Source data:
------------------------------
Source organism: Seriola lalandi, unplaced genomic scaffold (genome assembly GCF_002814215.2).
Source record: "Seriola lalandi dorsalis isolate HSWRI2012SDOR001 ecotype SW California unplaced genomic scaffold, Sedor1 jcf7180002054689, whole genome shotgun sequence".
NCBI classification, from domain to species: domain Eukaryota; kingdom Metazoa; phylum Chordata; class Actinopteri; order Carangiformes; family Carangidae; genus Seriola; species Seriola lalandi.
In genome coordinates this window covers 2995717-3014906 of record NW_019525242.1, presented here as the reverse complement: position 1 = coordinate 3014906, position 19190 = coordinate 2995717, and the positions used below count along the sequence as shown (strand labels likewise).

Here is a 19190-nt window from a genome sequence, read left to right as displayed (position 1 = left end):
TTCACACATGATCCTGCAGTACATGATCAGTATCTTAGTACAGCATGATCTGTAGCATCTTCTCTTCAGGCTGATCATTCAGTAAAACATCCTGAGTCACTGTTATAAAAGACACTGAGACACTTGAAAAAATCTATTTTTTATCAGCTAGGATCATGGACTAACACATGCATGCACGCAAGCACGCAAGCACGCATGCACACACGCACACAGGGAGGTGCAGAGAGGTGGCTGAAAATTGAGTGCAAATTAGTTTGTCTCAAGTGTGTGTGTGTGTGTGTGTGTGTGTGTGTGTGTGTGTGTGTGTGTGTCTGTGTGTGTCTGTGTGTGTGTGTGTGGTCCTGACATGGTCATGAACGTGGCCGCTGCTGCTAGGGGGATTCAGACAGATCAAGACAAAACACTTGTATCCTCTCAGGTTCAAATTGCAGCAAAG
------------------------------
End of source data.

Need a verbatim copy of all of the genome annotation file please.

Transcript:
Source organism: Seriola lalandi, unplaced genomic scaffold (genome assembly GCF_002814215.2).
Source record: "Seriola lalandi dorsalis isolate HSWRI2012SDOR001 ecotype SW California unplaced genomic scaffold, Sedor1 jcf7180002054689, whole genome shotgun sequence".
NCBI classification, from domain to species: domain Eukaryota; kingdom Metazoa; phylum Chordata; class Actinopteri; order Carangiformes; family Carangidae; genus Seriola; species Seriola lalandi.
In genome coordinates this window covers 2995717-3014906 of record NW_019525242.1, presented here as the reverse complement: position 1 = coordinate 3014906, position 19190 = coordinate 2995717, and the positions used below count along the sequence as shown (strand labels likewise).

Here is a 19190-nt window from a genome sequence, read left to right as displayed (position 1 = left end):
TTCACACATGATCCTGCAGTACATGATCAGTATCTTAGTACAGCATGATCTGTAGCATCTTCTCTTCAGGCTGATCATTCAGTAAAACATCCTGAGTCACTGTTATAAAAGACACTGAGACACTTGAAAAAATCTATTTTTTATCAGCTAGGATCATGGACTAACACATGCATGCACGCAAGCACGCAAGCACGCATGCACACACGCACACAGGGAGGTGCAGAGAGGTGGCTGAAAATTGAGTGCAAATTAGTTTGTCTCAAGTGTGTGTGTGTGTGTGTGTGTGTGTGTGTGTGTGTGTGTGTGTGTGTCTGTGTGTGTCTGTGTGTGTGTGTGTGGTCCTGACATGGTCATGAACGTGGCCGCTGCTGCTAGGGGGATTCAGACAGATCAAGACAAAACACTTGTATCCTCTCAGGTTCAAATTGCAGCAAAG